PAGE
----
Mondaq hopes that our registered users will support us in maintaining our free to view business model by consenting to our use of your personal data as described below.

Mondaq has a "free to view" business model. Our services are paid for by Contributors in exchange for Mondaq providing them with access to information about who accesses their content. Once personal data is transferred to our Contributors they become a data controller of this personal data. They use it to measure the response that their articles are receiving, as a form of market research. They may also use it to provide Mondaq users with information about their products and services.

Details of each Contributor to which your personal data will be transferred is clearly stated within the Content that you access. For full details of how this Contributor will use your personal data, you should review the Contributor’s own Privacy Notice.

Please indicate your preference below:

Yes, I am happy to support Mondaq in maintaining its free to view business model by agreeing to allow Mondaq to share my personal data with Contributors whose Content I access
No, I do not want Mondaq to share my personal data with Contributors

Also please let us know whether you are happy to receive communications promoting products and services offered by Mondaq:

Yes, I am happy to received promotional communications from Mondaq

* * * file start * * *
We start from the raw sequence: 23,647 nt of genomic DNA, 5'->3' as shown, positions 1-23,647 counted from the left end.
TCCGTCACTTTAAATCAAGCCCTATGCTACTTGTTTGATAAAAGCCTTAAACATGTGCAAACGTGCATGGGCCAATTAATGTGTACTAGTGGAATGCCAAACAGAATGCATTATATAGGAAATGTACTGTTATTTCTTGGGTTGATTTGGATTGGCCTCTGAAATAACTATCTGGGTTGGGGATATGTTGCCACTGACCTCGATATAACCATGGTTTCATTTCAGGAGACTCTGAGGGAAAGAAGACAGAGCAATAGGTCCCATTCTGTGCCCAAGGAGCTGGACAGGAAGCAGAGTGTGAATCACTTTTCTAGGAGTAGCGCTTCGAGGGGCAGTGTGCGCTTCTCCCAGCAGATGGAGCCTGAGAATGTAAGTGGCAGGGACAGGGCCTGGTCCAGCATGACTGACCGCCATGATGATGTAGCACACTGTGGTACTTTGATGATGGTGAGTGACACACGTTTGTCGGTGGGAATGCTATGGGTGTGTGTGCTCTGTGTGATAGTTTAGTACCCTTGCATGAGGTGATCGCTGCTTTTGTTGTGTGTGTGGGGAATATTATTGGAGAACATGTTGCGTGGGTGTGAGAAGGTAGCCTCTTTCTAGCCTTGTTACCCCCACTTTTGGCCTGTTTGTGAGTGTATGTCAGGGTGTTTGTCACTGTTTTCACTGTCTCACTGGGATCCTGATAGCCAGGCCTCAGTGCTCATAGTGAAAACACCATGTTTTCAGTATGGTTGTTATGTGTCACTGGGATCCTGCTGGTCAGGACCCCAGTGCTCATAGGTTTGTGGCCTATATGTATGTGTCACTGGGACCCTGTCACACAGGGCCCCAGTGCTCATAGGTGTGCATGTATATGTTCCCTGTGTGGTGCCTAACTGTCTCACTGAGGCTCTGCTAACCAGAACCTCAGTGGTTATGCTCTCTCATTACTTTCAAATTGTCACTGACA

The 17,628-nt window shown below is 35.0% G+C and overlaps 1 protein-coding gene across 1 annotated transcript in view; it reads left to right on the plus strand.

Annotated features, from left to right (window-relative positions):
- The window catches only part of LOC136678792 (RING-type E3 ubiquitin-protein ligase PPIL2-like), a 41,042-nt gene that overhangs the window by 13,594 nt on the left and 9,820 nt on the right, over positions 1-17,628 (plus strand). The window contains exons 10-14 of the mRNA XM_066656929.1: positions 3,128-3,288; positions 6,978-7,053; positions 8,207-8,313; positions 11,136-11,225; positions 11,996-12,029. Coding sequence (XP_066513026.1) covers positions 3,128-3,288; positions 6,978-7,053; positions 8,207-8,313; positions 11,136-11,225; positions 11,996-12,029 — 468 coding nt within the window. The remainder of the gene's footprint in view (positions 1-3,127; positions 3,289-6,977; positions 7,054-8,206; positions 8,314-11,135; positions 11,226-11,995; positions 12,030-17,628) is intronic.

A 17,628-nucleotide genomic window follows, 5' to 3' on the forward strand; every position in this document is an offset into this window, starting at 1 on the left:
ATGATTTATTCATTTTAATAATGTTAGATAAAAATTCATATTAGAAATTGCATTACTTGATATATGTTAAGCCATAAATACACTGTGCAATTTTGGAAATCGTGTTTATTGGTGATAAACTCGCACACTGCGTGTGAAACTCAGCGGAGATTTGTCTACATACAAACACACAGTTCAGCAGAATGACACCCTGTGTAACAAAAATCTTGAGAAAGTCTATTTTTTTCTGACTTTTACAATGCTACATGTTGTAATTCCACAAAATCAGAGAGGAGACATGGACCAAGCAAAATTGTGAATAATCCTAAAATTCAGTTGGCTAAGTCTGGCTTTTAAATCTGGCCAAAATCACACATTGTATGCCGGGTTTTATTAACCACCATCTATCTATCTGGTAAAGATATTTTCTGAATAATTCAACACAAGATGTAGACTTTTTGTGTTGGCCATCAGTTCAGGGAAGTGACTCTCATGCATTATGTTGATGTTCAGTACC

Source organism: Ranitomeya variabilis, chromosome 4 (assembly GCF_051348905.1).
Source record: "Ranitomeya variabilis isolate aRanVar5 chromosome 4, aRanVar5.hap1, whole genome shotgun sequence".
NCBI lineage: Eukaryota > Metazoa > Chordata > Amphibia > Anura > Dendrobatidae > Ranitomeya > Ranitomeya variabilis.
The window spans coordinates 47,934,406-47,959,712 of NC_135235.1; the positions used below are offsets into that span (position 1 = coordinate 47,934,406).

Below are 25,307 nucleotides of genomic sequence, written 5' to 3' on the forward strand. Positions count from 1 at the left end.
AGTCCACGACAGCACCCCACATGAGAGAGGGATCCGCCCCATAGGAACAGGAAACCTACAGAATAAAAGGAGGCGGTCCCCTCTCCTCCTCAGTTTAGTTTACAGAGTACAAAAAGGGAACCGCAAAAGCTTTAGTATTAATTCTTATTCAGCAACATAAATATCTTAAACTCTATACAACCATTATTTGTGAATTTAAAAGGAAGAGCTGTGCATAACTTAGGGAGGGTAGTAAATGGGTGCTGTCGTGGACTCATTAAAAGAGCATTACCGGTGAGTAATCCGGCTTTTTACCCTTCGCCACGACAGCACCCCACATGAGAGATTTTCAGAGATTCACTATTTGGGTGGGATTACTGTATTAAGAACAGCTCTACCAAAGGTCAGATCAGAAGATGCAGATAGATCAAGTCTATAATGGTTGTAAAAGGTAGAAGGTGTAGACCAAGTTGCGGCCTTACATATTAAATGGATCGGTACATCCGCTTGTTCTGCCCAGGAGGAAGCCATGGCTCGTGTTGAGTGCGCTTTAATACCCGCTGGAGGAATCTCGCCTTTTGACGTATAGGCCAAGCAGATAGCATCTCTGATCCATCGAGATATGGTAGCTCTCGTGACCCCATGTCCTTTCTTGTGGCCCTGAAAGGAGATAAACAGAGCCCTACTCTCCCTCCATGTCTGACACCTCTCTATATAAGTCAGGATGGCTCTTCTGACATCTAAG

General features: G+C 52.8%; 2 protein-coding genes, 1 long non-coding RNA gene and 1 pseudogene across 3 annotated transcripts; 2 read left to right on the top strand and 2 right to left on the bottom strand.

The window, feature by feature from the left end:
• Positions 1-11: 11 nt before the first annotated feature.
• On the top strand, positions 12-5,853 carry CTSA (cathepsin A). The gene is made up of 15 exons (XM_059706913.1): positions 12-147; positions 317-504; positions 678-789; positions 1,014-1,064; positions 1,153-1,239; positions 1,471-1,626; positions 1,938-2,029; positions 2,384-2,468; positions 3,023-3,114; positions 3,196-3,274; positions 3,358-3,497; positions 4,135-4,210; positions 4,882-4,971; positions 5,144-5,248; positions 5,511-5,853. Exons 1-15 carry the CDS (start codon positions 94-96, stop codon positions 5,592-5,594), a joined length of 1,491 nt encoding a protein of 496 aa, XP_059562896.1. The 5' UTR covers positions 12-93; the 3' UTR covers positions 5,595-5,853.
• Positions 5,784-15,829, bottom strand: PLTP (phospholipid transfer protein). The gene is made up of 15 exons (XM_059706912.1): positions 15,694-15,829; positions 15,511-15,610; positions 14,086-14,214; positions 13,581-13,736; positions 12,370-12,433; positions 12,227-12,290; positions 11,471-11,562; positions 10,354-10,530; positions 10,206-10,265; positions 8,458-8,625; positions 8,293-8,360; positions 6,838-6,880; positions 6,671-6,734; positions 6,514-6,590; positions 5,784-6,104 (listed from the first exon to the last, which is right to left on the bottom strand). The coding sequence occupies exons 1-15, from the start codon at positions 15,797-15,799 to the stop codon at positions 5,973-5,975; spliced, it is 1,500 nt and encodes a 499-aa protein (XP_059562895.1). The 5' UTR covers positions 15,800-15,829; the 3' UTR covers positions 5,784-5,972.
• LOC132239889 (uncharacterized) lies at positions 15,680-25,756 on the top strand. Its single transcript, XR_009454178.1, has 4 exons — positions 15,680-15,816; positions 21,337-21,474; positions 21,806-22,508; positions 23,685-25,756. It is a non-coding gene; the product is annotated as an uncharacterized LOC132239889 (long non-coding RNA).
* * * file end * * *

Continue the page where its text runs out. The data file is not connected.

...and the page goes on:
No, please do not send me promotional communications from Mondaq
Terms & Conditions

Mondaq.com (the Website) is owned and managed by Mondaq Ltd (Mondaq). Mondaq grants you a non-exclusive, revocable licence to access the Website and associated services, such as the Mondaq News Alerts (Services), subject to and in consideration of your compliance with the following terms and conditions of use (Terms). Your use of the Website and/or Services constitutes your agreement to the Terms. Mondaq may terminate your use of the Website and Services if you are in breach of these Terms or if Mondaq decides to terminate the licence granted hereunder for any reason whatsoever.

Use of www.mondaq.com

To Use Mondaq.com you must be: eighteen (18) years old or over; legally capable of entering into binding contracts; and not in any way prohibited by the applicable law to enter into these Terms in the jurisdiction which you are currently located.